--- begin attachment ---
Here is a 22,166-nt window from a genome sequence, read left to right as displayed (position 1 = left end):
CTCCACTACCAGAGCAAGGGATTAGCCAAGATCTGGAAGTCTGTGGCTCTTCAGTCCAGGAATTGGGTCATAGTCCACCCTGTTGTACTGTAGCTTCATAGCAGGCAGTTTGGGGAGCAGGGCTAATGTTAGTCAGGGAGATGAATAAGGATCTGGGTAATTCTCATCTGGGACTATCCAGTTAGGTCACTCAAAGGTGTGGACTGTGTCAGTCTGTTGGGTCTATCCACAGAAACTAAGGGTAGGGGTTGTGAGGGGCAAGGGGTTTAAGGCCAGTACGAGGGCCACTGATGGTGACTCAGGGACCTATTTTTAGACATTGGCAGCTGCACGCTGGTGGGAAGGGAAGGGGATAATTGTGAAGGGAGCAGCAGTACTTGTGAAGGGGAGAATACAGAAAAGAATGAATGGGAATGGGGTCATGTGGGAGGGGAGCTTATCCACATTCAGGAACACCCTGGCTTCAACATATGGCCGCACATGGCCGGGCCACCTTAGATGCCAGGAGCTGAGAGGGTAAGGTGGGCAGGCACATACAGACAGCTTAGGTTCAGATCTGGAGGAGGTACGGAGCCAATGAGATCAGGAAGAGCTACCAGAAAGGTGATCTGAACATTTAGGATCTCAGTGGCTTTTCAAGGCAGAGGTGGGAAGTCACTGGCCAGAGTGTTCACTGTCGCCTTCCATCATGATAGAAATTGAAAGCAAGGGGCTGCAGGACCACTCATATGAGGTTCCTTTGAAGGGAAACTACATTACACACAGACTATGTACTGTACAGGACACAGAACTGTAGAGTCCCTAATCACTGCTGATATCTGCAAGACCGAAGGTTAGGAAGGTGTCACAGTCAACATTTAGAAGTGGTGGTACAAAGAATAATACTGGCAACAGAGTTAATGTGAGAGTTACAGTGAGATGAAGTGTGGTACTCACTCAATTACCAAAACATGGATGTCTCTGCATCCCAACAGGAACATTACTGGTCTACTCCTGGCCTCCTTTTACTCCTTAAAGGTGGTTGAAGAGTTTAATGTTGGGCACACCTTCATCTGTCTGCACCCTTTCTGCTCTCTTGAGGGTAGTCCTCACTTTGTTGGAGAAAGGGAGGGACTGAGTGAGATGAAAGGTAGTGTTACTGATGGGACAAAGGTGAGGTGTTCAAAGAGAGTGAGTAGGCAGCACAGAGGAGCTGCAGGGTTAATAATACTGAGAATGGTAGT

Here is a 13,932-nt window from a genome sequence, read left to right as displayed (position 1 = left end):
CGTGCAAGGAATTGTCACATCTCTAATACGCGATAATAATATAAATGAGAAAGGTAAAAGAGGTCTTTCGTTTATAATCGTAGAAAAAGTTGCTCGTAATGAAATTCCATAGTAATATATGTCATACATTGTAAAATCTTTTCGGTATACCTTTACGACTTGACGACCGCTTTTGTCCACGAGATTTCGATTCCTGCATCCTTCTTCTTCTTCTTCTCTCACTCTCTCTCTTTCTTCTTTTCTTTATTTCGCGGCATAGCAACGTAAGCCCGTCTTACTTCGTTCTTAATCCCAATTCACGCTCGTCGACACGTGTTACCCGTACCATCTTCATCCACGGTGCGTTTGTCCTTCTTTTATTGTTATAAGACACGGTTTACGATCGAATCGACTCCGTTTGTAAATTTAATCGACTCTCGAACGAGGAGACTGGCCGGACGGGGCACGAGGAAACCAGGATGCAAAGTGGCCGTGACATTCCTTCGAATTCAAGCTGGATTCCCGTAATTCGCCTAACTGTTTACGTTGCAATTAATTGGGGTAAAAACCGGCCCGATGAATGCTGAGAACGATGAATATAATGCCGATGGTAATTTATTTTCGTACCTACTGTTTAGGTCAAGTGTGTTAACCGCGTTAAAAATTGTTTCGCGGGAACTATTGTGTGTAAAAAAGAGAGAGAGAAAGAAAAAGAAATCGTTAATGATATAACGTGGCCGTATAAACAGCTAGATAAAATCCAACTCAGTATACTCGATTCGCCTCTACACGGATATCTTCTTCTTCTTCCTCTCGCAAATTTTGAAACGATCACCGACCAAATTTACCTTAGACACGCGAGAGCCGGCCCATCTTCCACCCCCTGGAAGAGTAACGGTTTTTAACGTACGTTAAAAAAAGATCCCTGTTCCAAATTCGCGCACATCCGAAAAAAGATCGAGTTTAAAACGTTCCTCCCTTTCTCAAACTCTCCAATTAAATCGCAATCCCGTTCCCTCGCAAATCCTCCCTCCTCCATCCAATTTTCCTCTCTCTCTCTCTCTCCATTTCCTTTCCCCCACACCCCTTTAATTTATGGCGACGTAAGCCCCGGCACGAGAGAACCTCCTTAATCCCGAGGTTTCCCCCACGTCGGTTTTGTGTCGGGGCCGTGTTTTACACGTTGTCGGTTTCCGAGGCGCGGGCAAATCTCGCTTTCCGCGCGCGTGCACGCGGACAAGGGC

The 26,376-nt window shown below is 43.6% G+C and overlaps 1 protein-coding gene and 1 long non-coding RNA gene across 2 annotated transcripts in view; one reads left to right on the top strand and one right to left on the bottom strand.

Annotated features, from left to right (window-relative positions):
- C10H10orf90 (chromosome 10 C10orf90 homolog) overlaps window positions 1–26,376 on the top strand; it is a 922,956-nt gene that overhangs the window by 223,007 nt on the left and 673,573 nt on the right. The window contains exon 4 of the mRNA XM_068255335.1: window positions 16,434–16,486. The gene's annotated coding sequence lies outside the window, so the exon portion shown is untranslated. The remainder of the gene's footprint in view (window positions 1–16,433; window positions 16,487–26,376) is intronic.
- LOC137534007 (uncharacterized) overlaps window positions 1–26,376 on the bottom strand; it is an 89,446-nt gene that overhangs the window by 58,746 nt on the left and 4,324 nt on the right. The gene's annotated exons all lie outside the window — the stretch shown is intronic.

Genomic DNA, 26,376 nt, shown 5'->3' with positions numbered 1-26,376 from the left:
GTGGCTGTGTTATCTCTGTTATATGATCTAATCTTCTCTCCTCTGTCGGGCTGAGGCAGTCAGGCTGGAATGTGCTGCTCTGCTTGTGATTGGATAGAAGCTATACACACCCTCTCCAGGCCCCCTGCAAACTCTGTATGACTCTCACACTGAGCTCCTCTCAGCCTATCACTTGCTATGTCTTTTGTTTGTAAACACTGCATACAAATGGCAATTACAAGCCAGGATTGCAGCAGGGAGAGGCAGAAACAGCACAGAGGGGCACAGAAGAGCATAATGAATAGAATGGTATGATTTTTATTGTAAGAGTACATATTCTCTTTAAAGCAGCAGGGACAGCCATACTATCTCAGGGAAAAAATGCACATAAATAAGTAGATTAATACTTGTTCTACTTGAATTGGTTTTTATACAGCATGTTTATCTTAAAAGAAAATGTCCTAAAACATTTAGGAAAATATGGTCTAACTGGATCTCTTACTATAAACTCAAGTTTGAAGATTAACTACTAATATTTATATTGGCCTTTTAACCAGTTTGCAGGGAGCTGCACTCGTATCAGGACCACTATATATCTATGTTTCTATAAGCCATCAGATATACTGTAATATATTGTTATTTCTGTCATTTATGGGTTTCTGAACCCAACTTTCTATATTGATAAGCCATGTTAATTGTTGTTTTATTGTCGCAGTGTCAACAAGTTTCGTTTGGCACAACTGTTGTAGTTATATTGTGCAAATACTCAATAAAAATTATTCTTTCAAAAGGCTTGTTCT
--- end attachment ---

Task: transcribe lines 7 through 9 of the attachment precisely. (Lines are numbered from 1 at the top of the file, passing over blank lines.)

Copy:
- C10H10orf90 (chromosome 10 C10orf90 homolog) overlaps window positions 1–26,376 on the top strand; it is a 922,956-nt gene that overhangs the window by 223,007 nt on the left and 673,573 nt on the right. The window contains exon 4 of the mRNA XM_068255335.1: window positions 16,434–16,486. The gene's annotated coding sequence lies outside the window, so the exon portion shown is untranslated. The remainder of the gene's footprint in view (window positions 1–16,433; window positions 16,487–26,376) is intronic.
- LOC137534007 (uncharacterized) overlaps window positions 1–26,376 on the bottom strand; it is an 89,446-nt gene that overhangs the window by 58,746 nt on the left and 4,324 nt on the right. The gene's annotated exons all lie outside the window — the stretch shown is intronic.

Genomic DNA, 26,376 nt, shown 5'->3' with positions numbered 1-26,376 from the left: